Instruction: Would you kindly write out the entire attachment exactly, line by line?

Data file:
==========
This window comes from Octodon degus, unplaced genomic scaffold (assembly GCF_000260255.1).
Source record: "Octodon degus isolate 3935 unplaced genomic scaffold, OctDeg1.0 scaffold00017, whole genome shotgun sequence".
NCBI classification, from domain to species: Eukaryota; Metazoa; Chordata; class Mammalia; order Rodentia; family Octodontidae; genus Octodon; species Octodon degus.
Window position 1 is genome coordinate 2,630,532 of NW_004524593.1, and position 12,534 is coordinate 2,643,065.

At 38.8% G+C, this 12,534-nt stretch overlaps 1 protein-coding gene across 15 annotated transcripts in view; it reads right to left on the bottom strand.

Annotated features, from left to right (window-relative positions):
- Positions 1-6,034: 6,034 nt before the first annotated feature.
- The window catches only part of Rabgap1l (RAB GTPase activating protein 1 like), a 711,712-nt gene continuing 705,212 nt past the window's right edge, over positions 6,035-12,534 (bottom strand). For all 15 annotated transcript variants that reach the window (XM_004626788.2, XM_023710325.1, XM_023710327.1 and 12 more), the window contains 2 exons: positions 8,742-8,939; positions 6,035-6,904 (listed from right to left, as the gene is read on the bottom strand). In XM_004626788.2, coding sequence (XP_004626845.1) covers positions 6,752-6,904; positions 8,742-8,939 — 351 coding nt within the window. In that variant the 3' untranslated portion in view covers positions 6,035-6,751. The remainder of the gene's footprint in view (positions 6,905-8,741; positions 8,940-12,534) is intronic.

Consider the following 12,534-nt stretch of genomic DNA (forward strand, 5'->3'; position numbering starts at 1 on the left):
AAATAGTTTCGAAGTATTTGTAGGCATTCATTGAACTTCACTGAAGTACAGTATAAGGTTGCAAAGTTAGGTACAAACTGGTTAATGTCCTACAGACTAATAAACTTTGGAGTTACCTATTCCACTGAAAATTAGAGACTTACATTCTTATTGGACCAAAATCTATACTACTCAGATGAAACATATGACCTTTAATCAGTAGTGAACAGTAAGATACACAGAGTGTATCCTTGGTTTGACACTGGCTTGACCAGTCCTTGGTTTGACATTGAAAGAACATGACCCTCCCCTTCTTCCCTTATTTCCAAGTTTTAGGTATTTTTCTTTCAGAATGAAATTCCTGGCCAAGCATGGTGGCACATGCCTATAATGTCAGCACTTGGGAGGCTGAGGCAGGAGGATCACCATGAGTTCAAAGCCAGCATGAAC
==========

This window comes from Octodon degus, unplaced genomic scaffold (assembly GCF_000260255.1).
Source record: "Octodon degus isolate 3935 unplaced genomic scaffold, OctDeg1.0 scaffold00017, whole genome shotgun sequence".
NCBI classification, from domain to species: Eukaryota; Metazoa; Chordata; class Mammalia; order Rodentia; family Octodontidae; genus Octodon; species Octodon degus.
Window position 1 is genome coordinate 2,630,532 of NW_004524593.1, and position 12,534 is coordinate 2,643,065.

At 38.8% G+C, this 12,534-nt stretch overlaps 1 protein-coding gene across 15 annotated transcripts in view; it reads right to left on the bottom strand.

Annotated features, from left to right (window-relative positions):
- Positions 1-6,034: 6,034 nt before the first annotated feature.
- The window catches only part of Rabgap1l (RAB GTPase activating protein 1 like), a 711,712-nt gene continuing 705,212 nt past the window's right edge, over positions 6,035-12,534 (bottom strand). For all 15 annotated transcript variants that reach the window (XM_004626788.2, XM_023710325.1, XM_023710327.1 and 12 more), the window contains 2 exons: positions 8,742-8,939; positions 6,035-6,904 (listed from right to left, as the gene is read on the bottom strand). In XM_004626788.2, coding sequence (XP_004626845.1) covers positions 6,752-6,904; positions 8,742-8,939 — 351 coding nt within the window. In that variant the 3' untranslated portion in view covers positions 6,035-6,751. The remainder of the gene's footprint in view (positions 6,905-8,741; positions 8,940-12,534) is intronic.

Consider the following 12,534-nt stretch of genomic DNA (forward strand, 5'->3'; position numbering starts at 1 on the left):
AAATAGTTTCGAAGTATTTGTAGGCATTCATTGAACTTCACTGAAGTACAGTATAAGGTTGCAAAGTTAGGTACAAACTGGTTAATGTCCTACAGACTAATAAACTTTGGAGTTACCTATTCCACTGAAAATTAGAGACTTACATTCTTATTGGACCAAAATCTATACTACTCAGATGAAACATATGACCTTTAATCAGTAGTGAACAGTAAGATACACAGAGTGTATCCTTGGTTTGACACTGGCTTGACCAGTCCTTGGTTTGACATTGAAAGAACATGACCCTCCCCTTCTTCCCTTATTTCCAAGTTTTAGGTATTTTTCTTTCAGAATGAAATTCCTGGCCAAGCATGGTGGCACATGCCTATAATGTCAGCACTTGGGAGGCTGAGGCAGGAGGATCACCATGAGTTCAAAGCCAGCATGAAC